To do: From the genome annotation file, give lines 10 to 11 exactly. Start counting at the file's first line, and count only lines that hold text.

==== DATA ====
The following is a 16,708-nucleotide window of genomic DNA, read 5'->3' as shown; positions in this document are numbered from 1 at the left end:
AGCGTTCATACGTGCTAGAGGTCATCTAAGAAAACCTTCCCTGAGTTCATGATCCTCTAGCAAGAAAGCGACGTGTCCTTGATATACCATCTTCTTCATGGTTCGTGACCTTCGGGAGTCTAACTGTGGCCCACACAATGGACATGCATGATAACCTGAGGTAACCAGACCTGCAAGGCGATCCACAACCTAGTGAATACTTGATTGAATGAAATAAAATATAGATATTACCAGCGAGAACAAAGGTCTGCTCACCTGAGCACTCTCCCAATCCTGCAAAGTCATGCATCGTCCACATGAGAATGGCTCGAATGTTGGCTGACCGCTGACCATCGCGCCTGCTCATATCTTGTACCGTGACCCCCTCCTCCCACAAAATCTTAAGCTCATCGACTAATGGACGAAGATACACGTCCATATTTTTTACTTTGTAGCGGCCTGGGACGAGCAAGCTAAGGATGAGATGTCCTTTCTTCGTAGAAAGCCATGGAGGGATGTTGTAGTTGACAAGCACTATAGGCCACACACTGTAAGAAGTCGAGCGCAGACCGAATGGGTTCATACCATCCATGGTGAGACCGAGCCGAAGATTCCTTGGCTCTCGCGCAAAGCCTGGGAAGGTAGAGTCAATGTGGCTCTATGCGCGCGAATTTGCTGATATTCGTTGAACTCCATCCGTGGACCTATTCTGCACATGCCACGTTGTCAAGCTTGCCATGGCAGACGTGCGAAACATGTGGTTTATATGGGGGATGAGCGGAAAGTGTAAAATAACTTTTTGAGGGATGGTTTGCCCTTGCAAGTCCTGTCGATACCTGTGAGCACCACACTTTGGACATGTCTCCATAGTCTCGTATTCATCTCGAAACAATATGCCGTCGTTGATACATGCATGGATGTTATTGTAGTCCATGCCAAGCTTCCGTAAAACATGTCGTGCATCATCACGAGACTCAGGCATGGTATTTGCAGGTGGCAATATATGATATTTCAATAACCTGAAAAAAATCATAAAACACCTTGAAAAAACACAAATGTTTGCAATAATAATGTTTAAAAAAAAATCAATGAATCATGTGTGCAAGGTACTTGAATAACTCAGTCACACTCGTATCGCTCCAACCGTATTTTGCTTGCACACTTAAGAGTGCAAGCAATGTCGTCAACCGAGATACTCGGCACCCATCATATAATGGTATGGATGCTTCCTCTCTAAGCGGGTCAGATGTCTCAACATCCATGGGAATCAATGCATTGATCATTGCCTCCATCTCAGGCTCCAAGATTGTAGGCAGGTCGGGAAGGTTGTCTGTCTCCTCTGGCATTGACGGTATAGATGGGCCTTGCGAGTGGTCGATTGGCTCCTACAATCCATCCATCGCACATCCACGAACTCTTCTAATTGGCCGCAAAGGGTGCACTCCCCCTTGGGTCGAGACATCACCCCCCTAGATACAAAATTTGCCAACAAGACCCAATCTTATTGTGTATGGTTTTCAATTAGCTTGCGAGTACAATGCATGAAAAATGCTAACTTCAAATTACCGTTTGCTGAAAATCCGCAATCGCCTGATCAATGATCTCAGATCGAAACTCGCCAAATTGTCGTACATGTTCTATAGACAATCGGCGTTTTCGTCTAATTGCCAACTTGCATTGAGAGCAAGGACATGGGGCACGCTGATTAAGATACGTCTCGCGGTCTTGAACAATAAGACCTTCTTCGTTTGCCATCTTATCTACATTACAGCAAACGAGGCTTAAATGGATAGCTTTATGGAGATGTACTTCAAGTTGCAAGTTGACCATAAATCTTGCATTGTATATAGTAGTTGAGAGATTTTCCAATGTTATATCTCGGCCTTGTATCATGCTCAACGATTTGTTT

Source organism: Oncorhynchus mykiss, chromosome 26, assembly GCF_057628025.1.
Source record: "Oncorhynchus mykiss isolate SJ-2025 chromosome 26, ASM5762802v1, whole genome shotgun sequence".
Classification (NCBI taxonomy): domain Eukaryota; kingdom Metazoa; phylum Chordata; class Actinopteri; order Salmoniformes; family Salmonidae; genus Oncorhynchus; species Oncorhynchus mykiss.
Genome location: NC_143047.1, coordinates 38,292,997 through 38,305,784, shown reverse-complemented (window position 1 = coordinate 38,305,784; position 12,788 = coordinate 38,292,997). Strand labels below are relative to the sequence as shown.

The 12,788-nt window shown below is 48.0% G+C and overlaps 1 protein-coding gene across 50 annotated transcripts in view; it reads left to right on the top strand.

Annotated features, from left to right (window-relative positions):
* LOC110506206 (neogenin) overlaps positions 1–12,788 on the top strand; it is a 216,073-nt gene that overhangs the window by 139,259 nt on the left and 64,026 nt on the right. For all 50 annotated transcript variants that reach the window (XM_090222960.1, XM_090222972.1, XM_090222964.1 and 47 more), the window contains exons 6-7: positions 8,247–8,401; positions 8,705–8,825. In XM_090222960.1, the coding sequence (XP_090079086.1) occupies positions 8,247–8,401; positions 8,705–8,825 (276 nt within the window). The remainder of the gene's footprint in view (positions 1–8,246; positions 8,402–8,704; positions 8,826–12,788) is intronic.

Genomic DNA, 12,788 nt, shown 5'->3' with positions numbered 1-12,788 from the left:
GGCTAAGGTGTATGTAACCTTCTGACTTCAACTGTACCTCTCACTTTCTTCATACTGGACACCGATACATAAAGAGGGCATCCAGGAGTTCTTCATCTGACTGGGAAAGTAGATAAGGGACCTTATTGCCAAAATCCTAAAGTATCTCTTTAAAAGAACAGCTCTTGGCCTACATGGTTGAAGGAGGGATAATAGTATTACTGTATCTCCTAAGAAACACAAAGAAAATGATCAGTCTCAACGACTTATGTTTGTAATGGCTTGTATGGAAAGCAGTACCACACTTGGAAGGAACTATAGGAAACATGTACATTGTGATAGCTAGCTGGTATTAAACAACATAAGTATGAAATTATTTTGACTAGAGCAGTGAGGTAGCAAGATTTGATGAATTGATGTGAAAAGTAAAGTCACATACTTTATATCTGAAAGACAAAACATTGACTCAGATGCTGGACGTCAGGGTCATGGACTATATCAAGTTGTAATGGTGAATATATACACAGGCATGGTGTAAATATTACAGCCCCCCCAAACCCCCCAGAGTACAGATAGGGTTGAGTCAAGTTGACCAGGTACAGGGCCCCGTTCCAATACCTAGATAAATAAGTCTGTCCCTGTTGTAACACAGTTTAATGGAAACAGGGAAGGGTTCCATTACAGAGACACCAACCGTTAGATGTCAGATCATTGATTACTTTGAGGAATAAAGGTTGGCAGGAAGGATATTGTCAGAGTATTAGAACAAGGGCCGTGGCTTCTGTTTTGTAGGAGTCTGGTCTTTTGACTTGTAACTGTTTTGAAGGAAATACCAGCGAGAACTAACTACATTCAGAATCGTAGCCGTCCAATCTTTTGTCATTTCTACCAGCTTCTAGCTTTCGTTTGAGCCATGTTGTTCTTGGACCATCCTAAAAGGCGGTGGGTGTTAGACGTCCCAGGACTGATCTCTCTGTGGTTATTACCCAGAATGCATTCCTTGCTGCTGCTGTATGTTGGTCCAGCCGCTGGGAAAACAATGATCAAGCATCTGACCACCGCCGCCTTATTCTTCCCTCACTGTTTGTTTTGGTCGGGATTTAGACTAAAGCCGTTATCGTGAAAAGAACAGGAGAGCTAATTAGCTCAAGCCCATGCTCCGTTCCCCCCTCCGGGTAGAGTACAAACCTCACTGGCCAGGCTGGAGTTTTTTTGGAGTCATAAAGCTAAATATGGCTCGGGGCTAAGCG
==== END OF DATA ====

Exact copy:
Genomic DNA, 12,788 nt, shown 5'->3' with positions numbered 1-12,788 from the left:
GGCTAAGGTGTATGTAACCTTCTGACTTCAACTGTACCTCTCACTTTCTTCATACTGGACACCGATACATAAAGAGGGCATCCAGGAGTTCTTCATCTGACTGGGAAAGTAGATAAGGGACCTTATTGCCAAAATCCTAAAGTATCTCTTTAAAAGAACAGCTCTTGGCCTACATGGTTGAAGGAGGGATAATAGTATTACTGTATCTCCTAAGAAACACAAAGAAAATGATCAGTCTCAACGACTTATGTTTGTAATGGCTTGTATGGAAAGCAGTACCACACTTGGAAGGAACTATAGGAAACATGTACATTGTGATAGCTAGCTGGTATTAAACAACATAAGTATGAAATTATTTTGACTAGAGCAGTGAGGTAGCAAGATTTGATGAATTGATGTGAAAAGTAAAGTCACATACTTTATATCTGAAAGACAAAACATTGACTCAGATGCTGGACGTCAGGGTCATGGACTATATCAAGTTGTAATGGTGAATATATACACAGGCATGGTGTAAATATTACAGCCCCCCCAAACCCCCCAGAGTACAGATAGGGTTGAGTCAAGTTGACCAGGTACAGGGCCCCGTTCCAATACCTAGATAAATAAGTCTGTCCCTGTTGTAACACAGTTTAATGGAAACAGGGAAGGGTTCCATTACAGAGACACCAACCGTTAGATGTCAGATCATTGATTACTTTGAGGAATAAAGGTTGGCAGGAAGGATATTGTCAGAGTATTAGAACAAGGGCCGTGGCTTCTGTTTTGTAGGAGTCTGGTCTTTTGACTTGTAACTGTTTTGAAGGAAATACCAGCGAGAACTAACTACATTCAGAATCGTAGCCGTCCAATCTTTTGTCATTTCTACCAGCTTCTAGCTTTCGTTTGAGCCATGTTGTTCTTGGACCATCCTAAAAGGCGGTGGGTGTTAGACGTCCCAGGACTGATCTCTCTGTGGTTATTACCCAGAATGCATTCCTTGCTGCTGCTGTATGTTGGTCCAGCCGCTGGGAAAACAATGATCAAGCATCTGACCACCGCCGCCTTATTCTTCCCTCACTGTTTGTTTTGGTCGGGATTTAGACTAAAGCCGTTATCGTGAAAAGAACAGGAGAGCTAATTAGCTCAAGCCCATGCTCCGTTCCCCCCTCCGGGTAGAGTACAAACCTCACTGGCCAGGCTGGAGTTTTTTTGGAGTCATAAAGCTAAATATGGCTCGGGGCTAAGCG